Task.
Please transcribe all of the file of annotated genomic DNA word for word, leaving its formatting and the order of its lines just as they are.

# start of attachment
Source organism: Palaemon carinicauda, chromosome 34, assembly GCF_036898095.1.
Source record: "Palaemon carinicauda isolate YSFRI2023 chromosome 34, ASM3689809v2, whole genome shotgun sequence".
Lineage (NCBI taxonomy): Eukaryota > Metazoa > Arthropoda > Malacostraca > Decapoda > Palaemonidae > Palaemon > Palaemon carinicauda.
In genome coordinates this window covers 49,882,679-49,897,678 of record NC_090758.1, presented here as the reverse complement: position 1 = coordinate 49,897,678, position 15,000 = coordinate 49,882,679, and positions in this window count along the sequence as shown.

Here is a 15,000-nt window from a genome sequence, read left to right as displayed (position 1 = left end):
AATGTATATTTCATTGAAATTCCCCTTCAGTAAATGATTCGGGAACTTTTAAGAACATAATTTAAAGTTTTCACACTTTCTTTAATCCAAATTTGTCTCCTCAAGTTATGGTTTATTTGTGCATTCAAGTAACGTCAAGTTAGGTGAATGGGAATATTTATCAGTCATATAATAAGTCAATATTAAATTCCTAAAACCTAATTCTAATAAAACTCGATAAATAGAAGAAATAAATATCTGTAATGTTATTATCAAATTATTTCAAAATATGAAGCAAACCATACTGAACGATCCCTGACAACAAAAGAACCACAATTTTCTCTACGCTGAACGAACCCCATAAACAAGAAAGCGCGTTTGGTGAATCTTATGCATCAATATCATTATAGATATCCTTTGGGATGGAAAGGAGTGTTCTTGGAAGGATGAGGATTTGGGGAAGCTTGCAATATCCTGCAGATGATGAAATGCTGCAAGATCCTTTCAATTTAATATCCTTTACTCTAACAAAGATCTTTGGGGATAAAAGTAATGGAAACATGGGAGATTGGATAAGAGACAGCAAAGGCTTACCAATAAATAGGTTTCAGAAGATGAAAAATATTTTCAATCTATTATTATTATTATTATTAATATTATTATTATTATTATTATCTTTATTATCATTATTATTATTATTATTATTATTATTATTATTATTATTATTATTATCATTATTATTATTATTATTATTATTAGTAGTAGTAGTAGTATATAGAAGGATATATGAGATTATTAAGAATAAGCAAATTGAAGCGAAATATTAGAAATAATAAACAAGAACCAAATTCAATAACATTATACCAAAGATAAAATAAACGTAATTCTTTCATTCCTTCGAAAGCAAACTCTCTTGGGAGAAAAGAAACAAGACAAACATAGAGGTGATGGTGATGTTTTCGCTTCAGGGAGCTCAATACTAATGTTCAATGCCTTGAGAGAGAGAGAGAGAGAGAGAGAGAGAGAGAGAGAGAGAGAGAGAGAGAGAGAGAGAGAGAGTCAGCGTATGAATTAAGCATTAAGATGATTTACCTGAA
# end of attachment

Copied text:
Source organism: Palaemon carinicauda, chromosome 34, assembly GCF_036898095.1.
Source record: "Palaemon carinicauda isolate YSFRI2023 chromosome 34, ASM3689809v2, whole genome shotgun sequence".
Lineage (NCBI taxonomy): Eukaryota > Metazoa > Arthropoda > Malacostraca > Decapoda > Palaemonidae > Palaemon > Palaemon carinicauda.
In genome coordinates this window covers 49,882,679-49,897,678 of record NC_090758.1, presented here as the reverse complement: position 1 = coordinate 49,897,678, position 15,000 = coordinate 49,882,679, and positions in this window count along the sequence as shown.

Here is a 15,000-nt window from a genome sequence, read left to right as displayed (position 1 = left end):
AATGTATATTTCATTGAAATTCCCCTTCAGTAAATGATTCGGGAACTTTTAAGAACATAATTTAAAGTTTTCACACTTTCTTTAATCCAAATTTGTCTCCTCAAGTTATGGTTTATTTGTGCATTCAAGTAACGTCAAGTTAGGTGAATGGGAATATTTATCAGTCATATAATAAGTCAATATTAAATTCCTAAAACCTAATTCTAATAAAACTCGATAAATAGAAGAAATAAATATCTGTAATGTTATTATCAAATTATTTCAAAATATGAAGCAAACCATACTGAACGATCCCTGACAACAAAAGAACCACAATTTTCTCTACGCTGAACGAACCCCATAAACAAGAAAGCGCGTTTGGTGAATCTTATGCATCAATATCATTATAGATATCCTTTGGGATGGAAAGGAGTGTTCTTGGAAGGATGAGGATTTGGGGAAGCTTGCAATATCCTGCAGATGATGAAATGCTGCAAGATCCTTTCAATTTAATATCCTTTACTCTAACAAAGATCTTTGGGGATAAAAGTAATGGAAACATGGGAGATTGGATAAGAGACAGCAAAGGCTTACCAATAAATAGGTTTCAGAAGATGAAAAATATTTTCAATCTATTATTATTATTATTATTAATATTATTATTATTATTATTATCTTTATTATCATTATTATTATTATTATTATTATTATTATTATTATTATTATTATTATCATTATTATTATTATTATTATTATTAGTAGTAGTAGTAGTATATAGAAGGATATATGAGATTATTAAGAATAAGCAAATTGAAGCGAAATATTAGAAATAATAAACAAGAACCAAATTCAATAACATTATACCAAAGATAAAATAAACGTAATTCTTTCATTCCTTCGAAAGCAAACTCTCTTGGGAGAAAAGAAACAAGACAAACATAGAGGTGATGGTGATGTTTTCGCTTCAGGGAGCTCAATACTAATGTTCAATGCCTTGAGAGAGAGAGAGAGAGAGAGAGAGAGAGAGAGAGAGAGAGAGAGAGAGAGAGAGAGAGAGAGTCAGCGTATGAATTAAGCATTAAGATGATTTACCTGAA